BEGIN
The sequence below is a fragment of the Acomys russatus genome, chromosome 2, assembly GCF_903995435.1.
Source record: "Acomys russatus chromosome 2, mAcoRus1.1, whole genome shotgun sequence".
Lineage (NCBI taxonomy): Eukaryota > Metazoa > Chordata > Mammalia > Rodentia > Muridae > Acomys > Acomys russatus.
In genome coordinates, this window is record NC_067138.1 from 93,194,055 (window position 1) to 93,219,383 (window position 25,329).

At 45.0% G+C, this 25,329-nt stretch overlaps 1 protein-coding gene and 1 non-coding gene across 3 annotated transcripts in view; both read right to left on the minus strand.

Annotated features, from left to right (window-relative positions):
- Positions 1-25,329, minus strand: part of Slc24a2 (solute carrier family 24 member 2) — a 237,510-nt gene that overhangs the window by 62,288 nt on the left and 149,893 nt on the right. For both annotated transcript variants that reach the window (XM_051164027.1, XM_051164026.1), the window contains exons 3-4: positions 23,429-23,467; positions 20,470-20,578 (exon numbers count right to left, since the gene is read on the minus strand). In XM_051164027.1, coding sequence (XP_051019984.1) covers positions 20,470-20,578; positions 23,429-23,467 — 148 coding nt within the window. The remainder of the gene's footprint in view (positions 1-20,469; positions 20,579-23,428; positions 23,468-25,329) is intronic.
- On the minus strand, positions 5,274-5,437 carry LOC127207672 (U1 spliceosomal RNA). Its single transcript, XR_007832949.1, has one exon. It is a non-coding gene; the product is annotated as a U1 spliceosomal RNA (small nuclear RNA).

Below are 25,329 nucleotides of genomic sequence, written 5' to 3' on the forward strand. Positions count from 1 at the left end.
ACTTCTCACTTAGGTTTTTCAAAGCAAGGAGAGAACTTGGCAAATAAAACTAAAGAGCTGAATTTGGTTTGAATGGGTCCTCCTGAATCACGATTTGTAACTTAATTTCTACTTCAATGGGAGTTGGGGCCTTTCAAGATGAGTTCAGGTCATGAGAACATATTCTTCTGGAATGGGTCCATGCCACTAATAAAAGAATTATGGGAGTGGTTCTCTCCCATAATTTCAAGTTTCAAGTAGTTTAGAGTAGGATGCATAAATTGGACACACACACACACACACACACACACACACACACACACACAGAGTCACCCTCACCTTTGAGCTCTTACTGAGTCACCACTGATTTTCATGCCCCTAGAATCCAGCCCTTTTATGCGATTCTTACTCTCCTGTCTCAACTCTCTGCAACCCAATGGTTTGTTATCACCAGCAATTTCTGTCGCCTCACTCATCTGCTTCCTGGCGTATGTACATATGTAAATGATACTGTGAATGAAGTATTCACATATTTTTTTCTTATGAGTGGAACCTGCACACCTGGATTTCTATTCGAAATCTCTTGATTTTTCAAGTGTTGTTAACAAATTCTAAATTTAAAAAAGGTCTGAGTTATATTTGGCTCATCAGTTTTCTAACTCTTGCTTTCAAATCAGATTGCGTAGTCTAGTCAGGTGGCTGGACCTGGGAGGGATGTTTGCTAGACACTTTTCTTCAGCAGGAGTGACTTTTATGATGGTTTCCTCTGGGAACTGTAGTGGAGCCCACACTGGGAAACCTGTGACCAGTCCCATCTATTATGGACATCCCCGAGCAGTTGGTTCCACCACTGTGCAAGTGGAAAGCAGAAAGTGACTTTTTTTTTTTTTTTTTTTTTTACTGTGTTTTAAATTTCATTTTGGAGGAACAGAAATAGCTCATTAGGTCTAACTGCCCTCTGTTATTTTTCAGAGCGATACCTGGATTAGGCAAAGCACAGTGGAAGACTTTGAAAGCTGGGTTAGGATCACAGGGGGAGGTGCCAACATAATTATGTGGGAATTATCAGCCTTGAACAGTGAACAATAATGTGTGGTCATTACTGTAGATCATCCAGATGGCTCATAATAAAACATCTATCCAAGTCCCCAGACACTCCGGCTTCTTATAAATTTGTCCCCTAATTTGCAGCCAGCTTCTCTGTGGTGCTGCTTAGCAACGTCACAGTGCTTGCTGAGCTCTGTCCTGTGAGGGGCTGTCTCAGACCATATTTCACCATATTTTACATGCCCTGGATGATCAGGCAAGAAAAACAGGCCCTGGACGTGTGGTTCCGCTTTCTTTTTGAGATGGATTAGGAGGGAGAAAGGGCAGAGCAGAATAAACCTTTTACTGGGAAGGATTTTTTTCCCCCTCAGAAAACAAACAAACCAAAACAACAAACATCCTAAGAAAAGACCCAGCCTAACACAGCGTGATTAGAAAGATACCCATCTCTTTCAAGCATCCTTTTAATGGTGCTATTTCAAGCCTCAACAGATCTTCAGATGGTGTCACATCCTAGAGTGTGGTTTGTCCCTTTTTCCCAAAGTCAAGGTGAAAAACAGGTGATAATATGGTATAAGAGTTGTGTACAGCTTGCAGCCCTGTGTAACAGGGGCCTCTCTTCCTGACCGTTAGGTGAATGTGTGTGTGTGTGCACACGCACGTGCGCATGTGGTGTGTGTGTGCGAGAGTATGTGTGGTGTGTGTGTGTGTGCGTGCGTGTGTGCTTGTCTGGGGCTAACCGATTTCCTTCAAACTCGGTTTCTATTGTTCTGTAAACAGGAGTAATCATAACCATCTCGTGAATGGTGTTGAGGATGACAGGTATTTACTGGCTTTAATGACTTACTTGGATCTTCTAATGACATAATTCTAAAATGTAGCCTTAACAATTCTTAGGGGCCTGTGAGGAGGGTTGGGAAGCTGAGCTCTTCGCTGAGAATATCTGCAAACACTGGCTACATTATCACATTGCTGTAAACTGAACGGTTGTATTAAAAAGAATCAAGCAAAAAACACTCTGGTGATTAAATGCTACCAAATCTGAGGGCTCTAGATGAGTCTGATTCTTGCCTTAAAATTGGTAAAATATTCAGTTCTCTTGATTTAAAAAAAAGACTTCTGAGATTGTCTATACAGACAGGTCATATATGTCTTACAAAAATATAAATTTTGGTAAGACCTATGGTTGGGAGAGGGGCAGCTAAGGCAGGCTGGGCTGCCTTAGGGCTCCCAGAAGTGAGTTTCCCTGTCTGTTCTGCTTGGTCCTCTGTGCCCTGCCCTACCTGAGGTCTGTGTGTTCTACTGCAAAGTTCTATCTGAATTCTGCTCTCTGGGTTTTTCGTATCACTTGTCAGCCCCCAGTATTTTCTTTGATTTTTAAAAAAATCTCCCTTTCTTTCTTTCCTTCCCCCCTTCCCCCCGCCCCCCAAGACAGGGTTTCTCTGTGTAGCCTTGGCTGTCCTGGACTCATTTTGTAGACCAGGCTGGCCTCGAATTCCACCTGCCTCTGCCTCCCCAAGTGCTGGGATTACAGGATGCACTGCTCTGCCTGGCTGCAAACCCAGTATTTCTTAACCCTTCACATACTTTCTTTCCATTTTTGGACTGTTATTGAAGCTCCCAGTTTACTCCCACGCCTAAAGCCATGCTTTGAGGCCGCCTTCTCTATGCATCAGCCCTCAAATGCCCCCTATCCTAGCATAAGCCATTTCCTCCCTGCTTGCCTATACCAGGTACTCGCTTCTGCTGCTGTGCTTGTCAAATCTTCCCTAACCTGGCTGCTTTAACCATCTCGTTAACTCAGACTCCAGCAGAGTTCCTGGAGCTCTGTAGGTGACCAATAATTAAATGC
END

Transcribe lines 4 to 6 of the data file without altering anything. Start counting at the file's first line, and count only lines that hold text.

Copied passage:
In genome coordinates, this window is record NC_067138.1 from 93,194,055 (window position 1) to 93,219,383 (window position 25,329).

At 45.0% G+C, this 25,329-nt stretch overlaps 1 protein-coding gene and 1 non-coding gene across 3 annotated transcripts in view; both read right to left on the minus strand.

Annotated features, from left to right (window-relative positions):